The Founding Fathers recognized the follies of interjecting ourselves into foreign quarrels and warned against it. “It is our true policy to steer clear of permanent alliances with any portion of the foreign world,” George Washington wisely counseled in his Farewell Address to the nation.

In an Independence Day address in 1821, John Quincy Adams said: “America goes not abroad in search of monsters to destroy. She is the well-wisher to the freedom and independence of all. She is the champion and vindicator only of her own…. She well knows that by once enlisting under other banners than her own, were they even the banners of foreign independence, she would involve herself beyond the power of extrication in all the wars of interest and intrigue, of individual avarice, envy and ambition, which assume the colors and usurp the standards of freedom.”

Does that sound like a description of what’s happening in Iraq? It obviously does not sound like President Bush, who certainly is not on cue with the Founding Fathers.

Nor is President Bush emulating the Founding Fathers when he behaves like a king, sending the nation into war without a congressional declaration of war. The power to declare war, recall, was assigned to Congress — and Congress alone. The Founding Fathers assigned this power to Congress because they did not want a single man to be able to plunge the nation into war as Bush has done (and as other modern-day presidents have done before him).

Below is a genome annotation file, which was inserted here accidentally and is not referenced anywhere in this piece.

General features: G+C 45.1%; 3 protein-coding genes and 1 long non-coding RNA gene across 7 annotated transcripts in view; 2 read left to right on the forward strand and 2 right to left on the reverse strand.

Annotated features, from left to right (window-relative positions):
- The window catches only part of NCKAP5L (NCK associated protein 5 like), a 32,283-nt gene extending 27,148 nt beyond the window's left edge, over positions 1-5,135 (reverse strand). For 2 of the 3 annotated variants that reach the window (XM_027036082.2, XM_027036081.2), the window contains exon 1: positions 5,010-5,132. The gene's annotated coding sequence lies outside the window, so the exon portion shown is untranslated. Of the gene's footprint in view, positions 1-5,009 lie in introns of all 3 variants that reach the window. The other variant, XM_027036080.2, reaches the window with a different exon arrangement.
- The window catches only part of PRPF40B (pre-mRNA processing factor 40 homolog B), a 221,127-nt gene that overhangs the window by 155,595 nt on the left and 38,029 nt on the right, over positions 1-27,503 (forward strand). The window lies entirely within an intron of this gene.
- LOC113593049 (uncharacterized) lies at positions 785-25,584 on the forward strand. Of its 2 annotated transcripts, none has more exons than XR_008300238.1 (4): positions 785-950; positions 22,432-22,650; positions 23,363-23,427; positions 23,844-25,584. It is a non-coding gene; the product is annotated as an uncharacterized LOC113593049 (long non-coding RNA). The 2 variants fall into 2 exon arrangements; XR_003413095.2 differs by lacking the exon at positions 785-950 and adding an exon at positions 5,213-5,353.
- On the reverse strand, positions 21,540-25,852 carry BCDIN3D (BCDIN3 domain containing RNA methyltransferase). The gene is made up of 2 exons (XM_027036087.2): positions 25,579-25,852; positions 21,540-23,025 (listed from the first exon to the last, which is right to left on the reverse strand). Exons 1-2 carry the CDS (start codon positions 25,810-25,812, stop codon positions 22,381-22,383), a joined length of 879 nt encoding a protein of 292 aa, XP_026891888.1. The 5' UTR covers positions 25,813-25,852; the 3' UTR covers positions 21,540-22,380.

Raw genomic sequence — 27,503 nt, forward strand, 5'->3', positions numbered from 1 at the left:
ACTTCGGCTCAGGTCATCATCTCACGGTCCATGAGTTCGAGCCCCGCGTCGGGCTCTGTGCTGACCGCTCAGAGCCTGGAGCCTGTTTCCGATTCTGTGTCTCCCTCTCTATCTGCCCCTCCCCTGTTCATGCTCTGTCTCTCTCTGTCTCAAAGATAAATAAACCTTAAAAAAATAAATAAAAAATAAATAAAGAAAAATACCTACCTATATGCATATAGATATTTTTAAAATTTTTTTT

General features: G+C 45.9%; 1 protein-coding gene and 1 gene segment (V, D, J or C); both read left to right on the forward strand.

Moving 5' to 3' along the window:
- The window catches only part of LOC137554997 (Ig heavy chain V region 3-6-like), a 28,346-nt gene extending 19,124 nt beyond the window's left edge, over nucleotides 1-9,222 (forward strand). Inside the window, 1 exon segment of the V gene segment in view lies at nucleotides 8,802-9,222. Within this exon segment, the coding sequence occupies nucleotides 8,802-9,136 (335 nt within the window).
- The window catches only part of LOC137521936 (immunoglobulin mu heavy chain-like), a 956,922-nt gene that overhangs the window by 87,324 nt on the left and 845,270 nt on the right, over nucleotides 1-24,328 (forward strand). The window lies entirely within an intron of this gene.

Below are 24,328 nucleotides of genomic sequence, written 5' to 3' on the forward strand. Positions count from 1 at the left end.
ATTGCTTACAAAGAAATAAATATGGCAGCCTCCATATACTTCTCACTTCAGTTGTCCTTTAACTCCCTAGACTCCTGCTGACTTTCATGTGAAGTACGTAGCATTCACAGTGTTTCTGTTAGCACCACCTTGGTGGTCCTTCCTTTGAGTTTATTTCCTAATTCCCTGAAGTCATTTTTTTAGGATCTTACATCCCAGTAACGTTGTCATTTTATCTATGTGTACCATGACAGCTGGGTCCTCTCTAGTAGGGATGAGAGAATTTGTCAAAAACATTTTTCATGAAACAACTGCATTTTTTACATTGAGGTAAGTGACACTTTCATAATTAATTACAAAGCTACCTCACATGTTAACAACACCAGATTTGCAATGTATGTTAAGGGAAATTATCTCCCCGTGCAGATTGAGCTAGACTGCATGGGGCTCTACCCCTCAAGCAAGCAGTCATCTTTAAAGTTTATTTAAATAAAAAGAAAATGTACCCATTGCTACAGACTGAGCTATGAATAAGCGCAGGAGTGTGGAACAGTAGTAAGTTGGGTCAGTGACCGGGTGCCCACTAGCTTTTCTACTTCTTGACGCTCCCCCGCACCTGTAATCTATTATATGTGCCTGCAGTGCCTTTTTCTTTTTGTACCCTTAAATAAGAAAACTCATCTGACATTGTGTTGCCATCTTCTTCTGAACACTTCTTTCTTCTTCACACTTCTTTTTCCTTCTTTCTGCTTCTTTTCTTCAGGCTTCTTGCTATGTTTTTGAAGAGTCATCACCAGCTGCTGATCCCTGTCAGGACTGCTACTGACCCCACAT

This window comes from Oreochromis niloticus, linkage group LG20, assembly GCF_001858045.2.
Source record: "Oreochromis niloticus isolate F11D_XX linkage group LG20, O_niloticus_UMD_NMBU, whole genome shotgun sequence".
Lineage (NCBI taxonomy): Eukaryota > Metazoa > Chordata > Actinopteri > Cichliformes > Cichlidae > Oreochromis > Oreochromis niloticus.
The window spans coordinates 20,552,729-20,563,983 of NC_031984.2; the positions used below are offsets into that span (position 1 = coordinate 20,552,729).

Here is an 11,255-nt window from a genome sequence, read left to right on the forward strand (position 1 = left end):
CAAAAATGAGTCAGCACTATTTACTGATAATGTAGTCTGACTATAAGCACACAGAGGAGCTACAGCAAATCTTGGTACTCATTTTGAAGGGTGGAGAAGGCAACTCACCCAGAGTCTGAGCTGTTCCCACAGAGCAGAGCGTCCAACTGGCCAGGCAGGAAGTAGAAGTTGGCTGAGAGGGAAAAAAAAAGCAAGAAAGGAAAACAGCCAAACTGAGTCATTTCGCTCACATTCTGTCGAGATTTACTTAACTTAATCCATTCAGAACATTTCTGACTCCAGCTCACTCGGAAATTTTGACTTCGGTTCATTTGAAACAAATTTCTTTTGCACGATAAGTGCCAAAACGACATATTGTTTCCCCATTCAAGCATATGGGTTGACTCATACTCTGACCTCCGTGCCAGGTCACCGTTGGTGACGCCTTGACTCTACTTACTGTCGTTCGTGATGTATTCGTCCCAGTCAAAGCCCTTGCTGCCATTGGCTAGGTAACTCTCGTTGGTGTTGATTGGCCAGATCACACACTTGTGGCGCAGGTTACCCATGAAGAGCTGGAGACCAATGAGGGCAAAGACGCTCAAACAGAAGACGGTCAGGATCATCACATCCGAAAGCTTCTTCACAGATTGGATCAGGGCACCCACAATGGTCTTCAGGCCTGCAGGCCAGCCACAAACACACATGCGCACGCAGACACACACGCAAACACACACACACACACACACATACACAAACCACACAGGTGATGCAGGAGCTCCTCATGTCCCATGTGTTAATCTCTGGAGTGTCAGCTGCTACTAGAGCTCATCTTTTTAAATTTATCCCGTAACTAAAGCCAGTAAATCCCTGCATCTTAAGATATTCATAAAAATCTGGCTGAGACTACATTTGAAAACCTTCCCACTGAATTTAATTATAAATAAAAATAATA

Our modern-day citizen-soldiers should never have been sent to war against Iraq, and they should not be there now. If we truly want to celebrate the Founding Fathers who won our independence for us, and support our modern-day citizen soldiers who have been placed in harm’s way in Iraq, we would bring our soldiers home — now!
No, Mr. President: The Iraq War Is Not the American Revolution The John Birch Society - Truth, Leadership, Freedom

Thursday, June 28, 2007

Slandering the Dead: The American Massacre at al-Khalis by Chris Floyd

So here we have a local guard, an admirable example of Shia-Sunni cooperation, working with the Iraqi government against suspected insurgents, ground into mulch by American bullets then denounced by American brass as killers and terrorists. Thus yet another village has been turned against the blind and brutal occupation; thus many more seeds of revenge and bitterness have been planted.

Is this part of the much-ballyhooed "counterinsurgency doctrine" crafted by the sainted General Petraeus to win hearts and minds, to teach peace to the conquered? Or just the inevitable product of a war of aggression, an action conceived in deceit and callous inhumanity?

Slandering the Dead: The American Massacre at al-Khalis by Chris Floyd

Saturday, June 02, 2007

Slouching Toward a Police State by Matthew Hart

Matthew Hart writes:

On the evening of May 19th, in the course of a purported investigation into drug trafficking at a local homeless shelter, two Oklahoma City police officers handcuffed a woman and tasered her to death because, as a police spokesman said, "the officers felt that she was not under control." The victim, a 35-year-old homeless woman, resided in the shelter with her husband while recovering from a drug addiction. She was not involved in the initial drug investigation, yet apparently began to scream and attacked one of the officers. After attacking a second officer, she was "taken to the ground and handcuffed." At this point, this 35-year-old female crack addict, handcuffed and on the concrete, still represented a great enough danger to two heavily armed male police officers that they deemed it necessary to electrocute her fatally. This murder earned the two officers paid administrative leave...